PRETTY TIGHT CONDITIONS – THE LIEBHERR MK 140 MOBILE CONSTRUCTION CRANE PROVIDES THE BEST LOGISTICAL SOLUTION
Lifting three-tonne packages of roofing sheets to a height of over 20 metres in the tightest of spaces is both challenging and demanding. During the construction of a grocery distribution centre in Erlensee, Hessen, the Liebherr mobile construction crane succeeded in a job that others had previously been forced to decline.
The location was chosen with careful consideration. Erlensee is a central logistics location – for Germany and the rest of Europe. Although the small town in the Main-Kinzig district of Hessen has just 15,000 inhabitants, its location close to the motorway, just 25 kilometres east of Frankfurt am Main, has led to Erlensee becoming a logistics hotspot within Europe. The short distances within Germany as well as to France, Spain, Benelux and Eastern Europe ensure a strong and steady flow of supply chains.
This is why the food retailer Lidl is now investing tens of millions of euros in building its new administration and logistics centre here. Around 120 branches operated by Lidl, one of Germany and Europe’s leading food retailers, are set to be supplied by the new distribution centre.
A 271-metre-long and 199-metre-wide complex is being built on an area of 61,814 m². As well as offices and administrative units, the centre will also house various storage areas, with temperatures ranging between -24 °C and +17 °C, to accommodate Lidl’s full range of products. In order to maximise storage capacities, the high-bay storage halls are built to a height of over 20 metres, making them significantly taller than the order picking areas.
As is so often the case on large construction sites, the challenge here was in the detail. When the roof was completed, the distance between the reinforced concrete trusses of the support structure was around 6.5 metres for the majority of halls, but for the final ones this was reduced by a metre to 5.5 metres. This meant that things suddenly became very tight when the time came for cranes to lift insulation and roofing sheets. The limiting factor for a crane’s mobility in a confined space is the radius of the guying. And so it happened that site management had to deal with a number of declines from local crane companies in regard to lifting the three-tonne roofing sheets. Experts believed the use of a folding crane wasn’t possible. The machine solution for this unique structural challenge came from Liebherr.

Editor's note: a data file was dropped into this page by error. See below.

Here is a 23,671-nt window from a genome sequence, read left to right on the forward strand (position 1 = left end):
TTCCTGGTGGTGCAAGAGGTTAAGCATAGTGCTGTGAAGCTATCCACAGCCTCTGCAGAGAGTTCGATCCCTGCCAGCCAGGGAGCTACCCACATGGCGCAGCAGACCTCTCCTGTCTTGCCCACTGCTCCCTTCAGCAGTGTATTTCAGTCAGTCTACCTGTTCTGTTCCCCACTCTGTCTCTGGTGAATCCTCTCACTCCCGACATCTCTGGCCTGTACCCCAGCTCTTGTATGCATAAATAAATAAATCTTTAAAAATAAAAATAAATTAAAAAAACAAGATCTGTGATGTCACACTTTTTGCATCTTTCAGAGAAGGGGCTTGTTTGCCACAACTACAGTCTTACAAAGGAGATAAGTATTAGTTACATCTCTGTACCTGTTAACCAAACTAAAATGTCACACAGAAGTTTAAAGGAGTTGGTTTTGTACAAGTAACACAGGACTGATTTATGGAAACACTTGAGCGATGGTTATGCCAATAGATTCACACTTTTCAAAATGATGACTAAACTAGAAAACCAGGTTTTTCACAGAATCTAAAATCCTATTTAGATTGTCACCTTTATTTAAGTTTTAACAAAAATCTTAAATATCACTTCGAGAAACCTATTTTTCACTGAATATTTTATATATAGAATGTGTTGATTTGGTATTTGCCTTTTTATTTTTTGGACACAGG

But the right person for the job was also extremely important. Stephan Achenbach is the operator of an MK 140 Plus belonging to the crane rental company ADW Mobilkrane in Frankfurt am Main. This mobile construction crane is able to lift the required load of three tonnes up to the required radius of 40 metres with nine tonnes of additional ballast. “Our mobile construction crane allows us to be extremely flexible in our handling of tight, angular construction site situations,” says Achenbach. Having plenty of experience and a feel for construction sites provides an extra advantage, he believes. Working together with site management, the crane operator took a close look at the hall structure and came up with the solution.
“If the distance between trusses isn’t sufficient to swing 360 degrees, then operating with 180 degrees is the alternative,” explains MK operator Achenbach and continues, “To determine the radius of action for lifting heavy roof parts to a height of over 21 metres, I needed the exact measurement of the guy rope to the outer edge of the central tower section. After talking to Liebherr’s construction department in Biberach and taking precise measurements on site, it became clear to me that it was in fact possible.”
First, Stephan Achenbach determined the perfect location for the crane and its working range. To do this, he tied a cord from one concrete truss to the other and marked this clearly using a spray. “When the superstructure is turned 90 degrees, I need a distance of 1.7 m from the vehicle for the guying. And that was comfortably the case. So we were able to lift the three-tonne load onto the reinforced concrete trusses at a height of 21 metres without the tower coming into contact with the support structure,” he says, describing the almost surgically precise lifts. After 180 degrees of the roof area had been covered this way, the MK 140 Plus only had to be moved by 30 centimetres. “Our special steering programme meant that wasn’t a problem. The crane’s repositioning was complete in less than ten minutes.”
Stephan Achenbach enjoys tricky assignments like this one. “The MK 140 Plus is a real all-rounder with excellent performance capacity.” The crane certainly proved this: 42 lifts of 3-tonne roofing sheets,126 tonnes in total, were achieved in two days. Stephan Achenbach is certain that had a telescopic crane been used for this work, it would have required multiple repositioning due to the long length of the packages and the high projecting edge. “Our MK mobile construction crane was at an advantage thanks to its geometry and mobile intelligence. We were able to lift the roofing sheets directly from the truck through the relevant opening to a height of 21 metres. That saved three days of work.”
This capacity for problem solving and flexibility went down well with the project management team in Erlensee. As site management told him afterwards, “If we’re told during similar future projects that crane operation isn’t possible without constant dismantling, we’ll show them the pictures – that it can be done with creativity and the use of good technology.”